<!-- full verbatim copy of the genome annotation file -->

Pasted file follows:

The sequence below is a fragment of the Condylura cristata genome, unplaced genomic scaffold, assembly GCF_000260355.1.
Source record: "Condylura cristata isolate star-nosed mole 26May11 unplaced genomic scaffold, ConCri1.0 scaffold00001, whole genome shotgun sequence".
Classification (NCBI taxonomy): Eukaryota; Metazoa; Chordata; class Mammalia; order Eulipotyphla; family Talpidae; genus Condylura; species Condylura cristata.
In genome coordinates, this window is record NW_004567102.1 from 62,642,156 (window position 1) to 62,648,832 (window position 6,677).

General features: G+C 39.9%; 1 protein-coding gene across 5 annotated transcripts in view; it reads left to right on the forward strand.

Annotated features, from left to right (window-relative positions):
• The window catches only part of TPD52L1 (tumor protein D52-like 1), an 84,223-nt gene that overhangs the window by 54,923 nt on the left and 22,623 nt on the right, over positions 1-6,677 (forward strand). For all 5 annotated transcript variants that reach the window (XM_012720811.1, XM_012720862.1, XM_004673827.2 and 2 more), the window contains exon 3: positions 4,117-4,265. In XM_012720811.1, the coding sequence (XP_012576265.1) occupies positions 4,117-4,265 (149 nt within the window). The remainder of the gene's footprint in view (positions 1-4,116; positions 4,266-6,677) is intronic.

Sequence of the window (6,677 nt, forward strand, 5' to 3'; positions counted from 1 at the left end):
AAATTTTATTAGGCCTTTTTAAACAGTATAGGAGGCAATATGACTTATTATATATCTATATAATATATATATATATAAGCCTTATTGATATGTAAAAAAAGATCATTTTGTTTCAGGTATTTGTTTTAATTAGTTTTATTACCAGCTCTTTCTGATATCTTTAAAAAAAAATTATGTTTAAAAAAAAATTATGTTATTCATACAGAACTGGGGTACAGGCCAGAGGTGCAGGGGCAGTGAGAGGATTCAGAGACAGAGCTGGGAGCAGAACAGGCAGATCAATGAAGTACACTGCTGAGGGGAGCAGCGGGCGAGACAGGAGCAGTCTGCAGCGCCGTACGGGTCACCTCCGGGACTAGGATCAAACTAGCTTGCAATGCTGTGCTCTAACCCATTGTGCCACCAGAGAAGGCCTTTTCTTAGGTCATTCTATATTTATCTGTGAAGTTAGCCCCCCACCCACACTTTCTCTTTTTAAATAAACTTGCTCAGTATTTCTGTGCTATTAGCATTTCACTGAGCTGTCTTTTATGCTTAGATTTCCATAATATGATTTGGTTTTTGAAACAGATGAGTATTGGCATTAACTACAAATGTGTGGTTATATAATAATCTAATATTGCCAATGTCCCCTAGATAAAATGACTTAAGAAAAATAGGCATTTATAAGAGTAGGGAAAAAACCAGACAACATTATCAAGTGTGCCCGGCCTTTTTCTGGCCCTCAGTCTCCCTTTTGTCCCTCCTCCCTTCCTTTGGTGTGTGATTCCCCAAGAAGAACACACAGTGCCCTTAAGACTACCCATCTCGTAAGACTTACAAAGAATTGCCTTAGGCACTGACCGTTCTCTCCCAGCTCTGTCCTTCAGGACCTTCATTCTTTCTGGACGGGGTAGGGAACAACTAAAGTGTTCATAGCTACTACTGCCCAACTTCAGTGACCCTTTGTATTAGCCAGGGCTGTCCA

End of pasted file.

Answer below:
The sequence below is a fragment of the Condylura cristata genome, unplaced genomic scaffold, assembly GCF_000260355.1.
Source record: "Condylura cristata isolate star-nosed mole 26May11 unplaced genomic scaffold, ConCri1.0 scaffold00001, whole genome shotgun sequence".
Classification (NCBI taxonomy): Eukaryota; Metazoa; Chordata; class Mammalia; order Eulipotyphla; family Talpidae; genus Condylura; species Condylura cristata.
In genome coordinates, this window is record NW_004567102.1 from 62,642,156 (window position 1) to 62,648,832 (window position 6,677).

General features: G+C 39.9%; 1 protein-coding gene across 5 annotated transcripts in view; it reads left to right on the forward strand.

Annotated features, from left to right (window-relative positions):
• The window catches only part of TPD52L1 (tumor protein D52-like 1), an 84,223-nt gene that overhangs the window by 54,923 nt on the left and 22,623 nt on the right, over positions 1-6,677 (forward strand). For all 5 annotated transcript variants that reach the window (XM_012720811.1, XM_012720862.1, XM_004673827.2 and 2 more), the window contains exon 3: positions 4,117-4,265. In XM_012720811.1, the coding sequence (XP_012576265.1) occupies positions 4,117-4,265 (149 nt within the window). The remainder of the gene's footprint in view (positions 1-4,116; positions 4,266-6,677) is intronic.

Sequence of the window (6,677 nt, forward strand, 5' to 3'; positions counted from 1 at the left end):
AAATTTTATTAGGCCTTTTTAAACAGTATAGGAGGCAATATGACTTATTATATATCTATATAATATATATATATATAAGCCTTATTGATATGTAAAAAAAGATCATTTTGTTTCAGGTATTTGTTTTAATTAGTTTTATTACCAGCTCTTTCTGATATCTTTAAAAAAAAATTATGTTTAAAAAAAAATTATGTTATTCATACAGAACTGGGGTACAGGCCAGAGGTGCAGGGGCAGTGAGAGGATTCAGAGACAGAGCTGGGAGCAGAACAGGCAGATCAATGAAGTACACTGCTGAGGGGAGCAGCGGGCGAGACAGGAGCAGTCTGCAGCGCCGTACGGGTCACCTCCGGGACTAGGATCAAACTAGCTTGCAATGCTGTGCTCTAACCCATTGTGCCACCAGAGAAGGCCTTTTCTTAGGTCATTCTATATTTATCTGTGAAGTTAGCCCCCCACCCACACTTTCTCTTTTTAAATAAACTTGCTCAGTATTTCTGTGCTATTAGCATTTCACTGAGCTGTCTTTTATGCTTAGATTTCCATAATATGATTTGGTTTTTGAAACAGATGAGTATTGGCATTAACTACAAATGTGTGGTTATATAATAATCTAATATTGCCAATGTCCCCTAGATAAAATGACTTAAGAAAAATAGGCATTTATAAGAGTAGGGAAAAAACCAGACAACATTATCAAGTGTGCCCGGCCTTTTTCTGGCCCTCAGTCTCCCTTTTGTCCCTCCTCCCTTCCTTTGGTGTGTGATTCCCCAAGAAGAACACACAGTGCCCTTAAGACTACCCATCTCGTAAGACTTACAAAGAATTGCCTTAGGCACTGACCGTTCTCTCCCAGCTCTGTCCTTCAGGACCTTCATTCTTTCTGGACGGGGTAGGGAACAACTAAAGTGTTCATAGCTACTACTGCCCAACTTCAGTGACCCTTTGTATTAGCCAGGGCTGTCCA